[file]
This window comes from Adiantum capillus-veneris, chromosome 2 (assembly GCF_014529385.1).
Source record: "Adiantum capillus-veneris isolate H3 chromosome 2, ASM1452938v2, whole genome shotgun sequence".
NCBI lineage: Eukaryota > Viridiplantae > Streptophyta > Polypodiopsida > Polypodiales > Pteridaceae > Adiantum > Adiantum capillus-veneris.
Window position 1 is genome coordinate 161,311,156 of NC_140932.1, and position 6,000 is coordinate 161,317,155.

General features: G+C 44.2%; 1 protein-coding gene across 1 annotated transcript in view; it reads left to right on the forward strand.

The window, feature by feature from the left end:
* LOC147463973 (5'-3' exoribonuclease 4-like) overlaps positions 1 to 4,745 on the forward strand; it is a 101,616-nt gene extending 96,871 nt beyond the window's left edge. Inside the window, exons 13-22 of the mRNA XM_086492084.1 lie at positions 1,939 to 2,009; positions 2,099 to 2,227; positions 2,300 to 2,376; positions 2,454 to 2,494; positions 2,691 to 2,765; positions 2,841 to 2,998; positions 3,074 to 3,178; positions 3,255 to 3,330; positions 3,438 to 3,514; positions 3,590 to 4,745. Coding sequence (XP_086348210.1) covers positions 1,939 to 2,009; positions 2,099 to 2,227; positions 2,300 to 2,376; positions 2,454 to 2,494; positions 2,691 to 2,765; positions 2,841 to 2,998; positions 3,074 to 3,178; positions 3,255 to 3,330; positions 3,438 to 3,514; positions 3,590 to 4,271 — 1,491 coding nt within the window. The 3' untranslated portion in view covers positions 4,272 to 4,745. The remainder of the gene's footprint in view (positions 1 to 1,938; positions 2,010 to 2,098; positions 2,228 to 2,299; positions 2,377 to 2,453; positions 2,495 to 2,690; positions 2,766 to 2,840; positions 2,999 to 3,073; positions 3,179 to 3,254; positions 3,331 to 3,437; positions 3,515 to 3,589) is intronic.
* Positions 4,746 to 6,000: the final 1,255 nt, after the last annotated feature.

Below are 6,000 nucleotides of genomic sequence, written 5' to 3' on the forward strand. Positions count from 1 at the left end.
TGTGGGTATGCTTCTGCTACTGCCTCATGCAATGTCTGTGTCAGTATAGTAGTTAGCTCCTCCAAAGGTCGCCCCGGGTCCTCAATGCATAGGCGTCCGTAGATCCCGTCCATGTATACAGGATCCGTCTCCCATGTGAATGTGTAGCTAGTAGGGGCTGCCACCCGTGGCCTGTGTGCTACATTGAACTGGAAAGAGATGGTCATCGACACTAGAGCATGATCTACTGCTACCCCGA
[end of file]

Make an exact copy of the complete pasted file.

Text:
This window comes from Adiantum capillus-veneris, chromosome 2 (assembly GCF_014529385.1).
Source record: "Adiantum capillus-veneris isolate H3 chromosome 2, ASM1452938v2, whole genome shotgun sequence".
NCBI lineage: Eukaryota > Viridiplantae > Streptophyta > Polypodiopsida > Polypodiales > Pteridaceae > Adiantum > Adiantum capillus-veneris.
Window position 1 is genome coordinate 161,311,156 of NC_140932.1, and position 6,000 is coordinate 161,317,155.

General features: G+C 44.2%; 1 protein-coding gene across 1 annotated transcript in view; it reads left to right on the forward strand.

The window, feature by feature from the left end:
* LOC147463973 (5'-3' exoribonuclease 4-like) overlaps positions 1 to 4,745 on the forward strand; it is a 101,616-nt gene extending 96,871 nt beyond the window's left edge. Inside the window, exons 13-22 of the mRNA XM_086492084.1 lie at positions 1,939 to 2,009; positions 2,099 to 2,227; positions 2,300 to 2,376; positions 2,454 to 2,494; positions 2,691 to 2,765; positions 2,841 to 2,998; positions 3,074 to 3,178; positions 3,255 to 3,330; positions 3,438 to 3,514; positions 3,590 to 4,745. Coding sequence (XP_086348210.1) covers positions 1,939 to 2,009; positions 2,099 to 2,227; positions 2,300 to 2,376; positions 2,454 to 2,494; positions 2,691 to 2,765; positions 2,841 to 2,998; positions 3,074 to 3,178; positions 3,255 to 3,330; positions 3,438 to 3,514; positions 3,590 to 4,271 — 1,491 coding nt within the window. The 3' untranslated portion in view covers positions 4,272 to 4,745. The remainder of the gene's footprint in view (positions 1 to 1,938; positions 2,010 to 2,098; positions 2,228 to 2,299; positions 2,377 to 2,453; positions 2,495 to 2,690; positions 2,766 to 2,840; positions 2,999 to 3,073; positions 3,179 to 3,254; positions 3,331 to 3,437; positions 3,515 to 3,589) is intronic.
* Positions 4,746 to 6,000: the final 1,255 nt, after the last annotated feature.

Below are 6,000 nucleotides of genomic sequence, written 5' to 3' on the forward strand. Positions count from 1 at the left end.
TGTGGGTATGCTTCTGCTACTGCCTCATGCAATGTCTGTGTCAGTATAGTAGTTAGCTCCTCCAAAGGTCGCCCCGGGTCCTCAATGCATAGGCGTCCGTAGATCCCGTCCATGTATACAGGATCCGTCTCCCATGTGAATGTGTAGCTAGTAGGGGCTGCCACCCGTGGCCTGTGTGCTACATTGAACTGGAAAGAGATGGTCATCGACACTAGAGCATGATCTACTGCTACCCCGA